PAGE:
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april - may 2019 travel news kenya I 31
Today however, the cloudless sky was a Delft blue, completely different from the
day before and we could see for miles. Looking into the mountain’s immense
caldera was like looking at a crumpled, ruffled blanket, every congregation of
hills, plateau, basalt column, and cliff clearly defined. Our eyes were pulled from
the near to the far, below us to the right several Celadon-coloured tarns reflected
the sky and opposite us on the far side of the caldera’s weathered ramparts a
dark fringe of trees cloaked a gorge where there are hot springs. White lichens
and diminutive red flowers clung fast to slabs of rock at our feet.
Caldera floor studded with tarns, Koitobos Peak, the highest peak in Kenya is to the left
A wide saddle leading to the summit separated the caldera from the outer slopes.
We reached Wagagai Peak and after taking the obligatory photos, sat around in
the thin mountain air on sun-warmed rocks and snacked on chocolate and biltong.
On our return to camp a wall of clouds billowed up the Sironko valley, seemed
to hover there restrained from invading our blue space by invisible downdrafts.
Day 5: Our descent to Bumasola Village and Sipi River Lodge 13.5kms
We left the gnarled Ericaceous scrub and heather moorland behind as we began
walking down the Sasa Route; soon back in the forest belt.
We heard Great Blue turaco and saw Ross’s. Sadly, in places the deforestation
both old and more recent is taking its toll. Stepping over aerial roots of mighty
trees, some jaggedly severed, by logging activities brought us back to “humanity”
with a jolt—entire families carried away trees as we walked down. There has been
extensive forest clearance between 2,200-2,500m, and replaced by cultivation,
the bamboo forest has also been depleted. 6,000 hectares were opened up for
settlement in the 1950s and additional areas have been settled illegally; although
the government recognising the importance of its forests has intervened and
1,500 hectares are officially re-gazetted.
The paths were demanding in places. After climbing down the “Wall of Death”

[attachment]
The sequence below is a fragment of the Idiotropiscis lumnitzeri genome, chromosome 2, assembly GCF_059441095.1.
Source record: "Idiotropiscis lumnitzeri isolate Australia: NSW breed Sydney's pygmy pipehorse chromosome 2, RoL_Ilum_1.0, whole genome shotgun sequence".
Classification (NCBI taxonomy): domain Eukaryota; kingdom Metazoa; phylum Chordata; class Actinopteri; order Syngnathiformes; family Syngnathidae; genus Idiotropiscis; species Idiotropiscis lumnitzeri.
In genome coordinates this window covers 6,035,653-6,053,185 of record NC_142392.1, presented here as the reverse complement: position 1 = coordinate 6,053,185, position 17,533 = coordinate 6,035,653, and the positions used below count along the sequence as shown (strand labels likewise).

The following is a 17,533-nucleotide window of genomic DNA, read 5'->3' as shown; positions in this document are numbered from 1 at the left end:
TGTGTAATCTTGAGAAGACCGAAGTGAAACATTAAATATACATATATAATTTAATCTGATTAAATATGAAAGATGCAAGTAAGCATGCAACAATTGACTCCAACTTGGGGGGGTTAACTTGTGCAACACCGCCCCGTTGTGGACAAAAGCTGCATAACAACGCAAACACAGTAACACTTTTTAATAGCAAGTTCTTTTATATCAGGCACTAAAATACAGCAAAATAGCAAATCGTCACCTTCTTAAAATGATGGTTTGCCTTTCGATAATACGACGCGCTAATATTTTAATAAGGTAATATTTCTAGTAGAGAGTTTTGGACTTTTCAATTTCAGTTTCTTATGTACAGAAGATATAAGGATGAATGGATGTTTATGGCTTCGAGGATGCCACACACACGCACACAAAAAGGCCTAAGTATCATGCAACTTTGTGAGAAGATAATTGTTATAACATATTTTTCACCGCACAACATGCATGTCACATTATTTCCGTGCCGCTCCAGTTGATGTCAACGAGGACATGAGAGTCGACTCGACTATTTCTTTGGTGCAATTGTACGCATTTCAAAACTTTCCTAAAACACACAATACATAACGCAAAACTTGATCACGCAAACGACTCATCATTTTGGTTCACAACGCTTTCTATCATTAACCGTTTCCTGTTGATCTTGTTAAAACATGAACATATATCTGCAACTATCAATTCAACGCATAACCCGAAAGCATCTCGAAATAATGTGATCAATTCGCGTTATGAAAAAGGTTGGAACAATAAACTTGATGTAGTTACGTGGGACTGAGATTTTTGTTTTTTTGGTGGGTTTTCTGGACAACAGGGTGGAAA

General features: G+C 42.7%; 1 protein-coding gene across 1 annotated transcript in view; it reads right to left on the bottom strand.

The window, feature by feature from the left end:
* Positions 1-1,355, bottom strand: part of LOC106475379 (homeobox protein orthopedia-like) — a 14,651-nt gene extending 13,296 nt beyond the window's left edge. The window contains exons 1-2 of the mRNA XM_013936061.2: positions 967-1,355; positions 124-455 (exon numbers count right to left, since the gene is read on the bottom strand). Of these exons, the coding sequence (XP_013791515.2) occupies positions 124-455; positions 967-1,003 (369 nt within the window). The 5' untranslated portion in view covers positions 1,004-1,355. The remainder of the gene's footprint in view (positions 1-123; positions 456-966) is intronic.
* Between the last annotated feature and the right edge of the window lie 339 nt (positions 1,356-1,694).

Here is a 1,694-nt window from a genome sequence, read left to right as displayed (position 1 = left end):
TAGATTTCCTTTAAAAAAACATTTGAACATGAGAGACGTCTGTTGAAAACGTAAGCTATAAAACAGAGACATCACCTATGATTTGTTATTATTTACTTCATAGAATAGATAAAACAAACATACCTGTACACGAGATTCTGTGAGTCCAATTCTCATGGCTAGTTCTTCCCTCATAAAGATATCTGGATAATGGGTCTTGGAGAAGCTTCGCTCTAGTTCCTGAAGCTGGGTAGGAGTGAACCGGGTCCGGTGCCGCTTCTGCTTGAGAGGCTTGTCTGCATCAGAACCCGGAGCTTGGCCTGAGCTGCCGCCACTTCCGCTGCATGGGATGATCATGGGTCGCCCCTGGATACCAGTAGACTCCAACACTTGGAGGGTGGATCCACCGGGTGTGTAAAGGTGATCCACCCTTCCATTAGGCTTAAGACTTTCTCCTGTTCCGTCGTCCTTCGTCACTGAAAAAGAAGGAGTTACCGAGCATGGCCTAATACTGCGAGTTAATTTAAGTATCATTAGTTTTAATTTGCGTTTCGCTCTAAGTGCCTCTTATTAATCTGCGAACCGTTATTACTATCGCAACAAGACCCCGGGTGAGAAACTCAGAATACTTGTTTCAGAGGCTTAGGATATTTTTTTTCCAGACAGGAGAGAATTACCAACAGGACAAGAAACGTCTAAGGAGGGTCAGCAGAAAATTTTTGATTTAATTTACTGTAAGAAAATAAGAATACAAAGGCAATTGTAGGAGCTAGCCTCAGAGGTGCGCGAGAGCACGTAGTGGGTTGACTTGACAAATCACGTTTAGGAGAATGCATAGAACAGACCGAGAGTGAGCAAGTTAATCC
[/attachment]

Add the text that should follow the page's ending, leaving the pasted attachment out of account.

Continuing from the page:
nephelinite cliffs, which aren’t nearly as scary as they sound as the descent is via
a series of well-placed steel ladders, we slowed down for the more treacherous
village tracks. The red murram has been washed away by rain and the higgledy-
piggeldy boulders, lose. Friendly greetings met ours as we walked through coffee,
banana and cabbage shambas, with the odd Friesian cow munching grass, who
also stopped to stare. We reached Budadiri mid-afternoon and the pre-arranged
meeting point for a driver to pick us up.
There is ample time for reflection and contemplation while hiking the less-trodden
tracks of Mt Elgon. I confess that summiting is no longer the main aim for being
on a mountain, more important to me was getting to know the mountain, its
nooks and crannies, its vistas, fauna and flora, the purity of the air, the night skies
illuminating the vastness of the universe—that combined makes you feel like you
are connected to the planet and not just a cog as one sometimes feels in a big
city. Mt Elgon has a soul-quenching wilderness once above the forest zones,
and we didn’t meet another person.
In addition to an EastAfrican mountain guidebook recommendations for equipment,
I also packed: Extra phone mobile charger/storage, it goes surprisingly quickly
when you are taking photos, trying to check your GPS position and keeping an
eye out for the odd email. Lip-salve factor 30 and compeed blister plasters.
Porridge oats, best to start the day with warm fuel for the climb.
Organising your climb
Unlike other East African mountains, there is only the barest equipment for hire
for either yourself or porters. This means you are prescribed one of the three
routes: Piswa-Sasa, Sasa-Kapkwata or a variation of those for the benefit of
the porters. However, if you are able to bring not only your own equipment, but
also tents and sleeping bags for the porters too, you can design your own hiking
route, including traversing the crater floor from Uganda to Kenya.
Arrange all hikes directly through UWA. There is a regional HQ at Mbale, and
the staff are efficient and well informed. Kapkwai one of the hiking trailheads is
also a ticketing office.
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